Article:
The European champions plan to add around 7,000 seats to the stand, which currently houses just over 9,000 fans including opposition supporters.
The move comes three years after Liverpool completed a £115m redevelopment of Anfield’s Main Stand, which increased the stadium’s capacity to around 54,000.
Liverpool recently sent out 5,000 leaflets to local residents inviting them to the first stage of public consultation over the proposed expansion, which begins with a drop-in event on November 29.
The first stage of public consultation will be inviting feedback until December 13, with a second stage due to begin in early 2020.
Liverpool released the first images of the proposed expansion on Thursday and the club’s chief operating officer, Andy Hughes, insists the majority of the extra seating would be reserved for “general admission use”.
“We are working towards creating an expanded Anfield Road Stand which will see around 7,000 additional seats,” he said.
“The majority of these seats will be for general admission use and we expect some seats will be allocated for a sports bar/lounge type hospitality in order to ensure the economic viability of the expansion.
“Further profiling is needed and we expect to provide more detail at the second stage consultation early next year.
“These first stage consultation sessions we are holding are crucial as they will be used to inform the design proposals we are developing, which in turn will help us to make a decision on whether to proceed with the expansion as a whole.”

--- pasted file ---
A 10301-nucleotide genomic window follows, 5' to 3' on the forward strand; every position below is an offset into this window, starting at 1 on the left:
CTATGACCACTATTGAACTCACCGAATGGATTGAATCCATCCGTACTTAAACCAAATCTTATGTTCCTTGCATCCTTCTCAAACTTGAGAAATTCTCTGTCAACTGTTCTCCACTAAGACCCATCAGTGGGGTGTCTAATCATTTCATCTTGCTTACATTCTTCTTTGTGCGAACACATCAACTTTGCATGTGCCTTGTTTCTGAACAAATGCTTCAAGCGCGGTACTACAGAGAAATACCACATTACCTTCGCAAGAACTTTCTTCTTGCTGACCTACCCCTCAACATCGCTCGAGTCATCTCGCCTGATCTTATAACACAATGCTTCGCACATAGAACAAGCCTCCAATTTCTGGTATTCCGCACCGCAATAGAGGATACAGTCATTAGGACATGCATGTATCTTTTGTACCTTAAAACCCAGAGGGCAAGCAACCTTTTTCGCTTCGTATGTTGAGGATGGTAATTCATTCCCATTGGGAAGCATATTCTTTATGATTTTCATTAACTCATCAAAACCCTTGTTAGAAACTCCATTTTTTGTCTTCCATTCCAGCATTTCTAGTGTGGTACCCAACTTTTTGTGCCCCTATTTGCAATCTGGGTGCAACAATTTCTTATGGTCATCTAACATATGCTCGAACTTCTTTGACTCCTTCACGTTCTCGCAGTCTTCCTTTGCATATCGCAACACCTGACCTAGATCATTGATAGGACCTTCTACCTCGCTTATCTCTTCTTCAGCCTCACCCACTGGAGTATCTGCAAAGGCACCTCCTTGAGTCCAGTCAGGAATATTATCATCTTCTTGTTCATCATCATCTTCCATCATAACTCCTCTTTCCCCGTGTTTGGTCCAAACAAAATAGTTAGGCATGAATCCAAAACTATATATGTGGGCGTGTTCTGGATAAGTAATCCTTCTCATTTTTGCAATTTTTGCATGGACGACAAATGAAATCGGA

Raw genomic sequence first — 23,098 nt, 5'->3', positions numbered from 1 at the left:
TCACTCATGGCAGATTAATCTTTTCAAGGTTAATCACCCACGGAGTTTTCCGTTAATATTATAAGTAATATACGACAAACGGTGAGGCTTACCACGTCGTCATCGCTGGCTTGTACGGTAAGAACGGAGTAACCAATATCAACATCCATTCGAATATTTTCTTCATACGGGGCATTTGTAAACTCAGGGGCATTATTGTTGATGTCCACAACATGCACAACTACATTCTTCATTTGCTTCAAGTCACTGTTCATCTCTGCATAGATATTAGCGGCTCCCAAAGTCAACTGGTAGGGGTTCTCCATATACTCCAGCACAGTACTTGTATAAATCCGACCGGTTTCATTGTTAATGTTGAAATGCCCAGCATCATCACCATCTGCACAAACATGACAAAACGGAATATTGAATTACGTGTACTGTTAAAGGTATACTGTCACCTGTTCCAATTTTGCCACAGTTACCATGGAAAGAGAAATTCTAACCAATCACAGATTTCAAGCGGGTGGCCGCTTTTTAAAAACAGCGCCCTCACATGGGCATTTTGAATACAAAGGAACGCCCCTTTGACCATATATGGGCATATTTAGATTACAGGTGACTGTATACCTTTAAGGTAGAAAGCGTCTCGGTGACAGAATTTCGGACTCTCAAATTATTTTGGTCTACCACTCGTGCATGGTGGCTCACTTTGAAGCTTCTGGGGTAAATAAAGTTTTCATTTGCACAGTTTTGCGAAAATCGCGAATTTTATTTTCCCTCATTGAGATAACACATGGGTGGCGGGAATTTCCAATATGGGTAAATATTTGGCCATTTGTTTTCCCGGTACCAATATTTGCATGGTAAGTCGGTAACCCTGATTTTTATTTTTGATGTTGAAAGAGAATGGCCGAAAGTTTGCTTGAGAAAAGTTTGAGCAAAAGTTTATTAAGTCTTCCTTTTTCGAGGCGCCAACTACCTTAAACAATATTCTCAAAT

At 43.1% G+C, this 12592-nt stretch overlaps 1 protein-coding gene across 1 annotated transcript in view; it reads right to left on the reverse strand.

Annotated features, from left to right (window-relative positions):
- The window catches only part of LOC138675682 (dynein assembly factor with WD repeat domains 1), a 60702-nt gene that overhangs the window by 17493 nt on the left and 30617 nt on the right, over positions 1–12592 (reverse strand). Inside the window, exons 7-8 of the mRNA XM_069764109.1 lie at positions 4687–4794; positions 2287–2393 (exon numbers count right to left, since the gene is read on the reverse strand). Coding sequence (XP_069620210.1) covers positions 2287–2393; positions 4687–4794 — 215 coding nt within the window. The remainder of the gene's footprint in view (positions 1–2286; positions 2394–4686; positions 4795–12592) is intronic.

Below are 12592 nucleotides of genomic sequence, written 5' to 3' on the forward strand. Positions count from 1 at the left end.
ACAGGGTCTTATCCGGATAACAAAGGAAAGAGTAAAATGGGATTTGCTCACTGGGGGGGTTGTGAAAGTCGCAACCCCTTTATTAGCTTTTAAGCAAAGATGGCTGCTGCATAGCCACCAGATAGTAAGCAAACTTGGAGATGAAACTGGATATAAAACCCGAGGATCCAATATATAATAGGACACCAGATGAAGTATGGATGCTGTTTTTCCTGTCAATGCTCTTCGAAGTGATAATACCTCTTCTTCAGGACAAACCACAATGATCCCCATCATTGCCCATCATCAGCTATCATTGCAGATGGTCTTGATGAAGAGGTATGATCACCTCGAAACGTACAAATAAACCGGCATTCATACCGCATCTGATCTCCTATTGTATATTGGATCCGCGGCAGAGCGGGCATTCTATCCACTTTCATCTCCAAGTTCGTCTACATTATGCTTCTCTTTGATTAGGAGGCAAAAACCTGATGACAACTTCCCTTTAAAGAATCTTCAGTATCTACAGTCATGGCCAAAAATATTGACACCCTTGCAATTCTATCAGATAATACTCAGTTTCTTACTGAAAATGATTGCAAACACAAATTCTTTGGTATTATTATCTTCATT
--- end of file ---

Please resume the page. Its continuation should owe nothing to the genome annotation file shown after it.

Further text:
A section of Anfield Road would need to be closed if the expansion was to go ahead and Hughes believes it is important the club receives backing from local residents before pressing ahead with the plans.
He said: “For any expansion to the Anfield Road Stand to go ahead we need certainty on three key areas.
“Firstly that we are able to reach agreement with local residents, businesses and community groups that they will allow the expansion plan to take place which will mean closing a short section of Anfield Road between 96 Avenue and Skerries Road.
“Secondly that we have the right sustainable financial and economic model in place to deliver a long term sustainable Anfield and lastly that we are able to successfully navigate the complex planning landscape.
“We need to be satisfied on all three points for work to proceed.”
Liverpool are also exploring the possibility of gaining permanent permission to hold other events at Anfield, including concerts, NFL games and GAA matches outside the football season.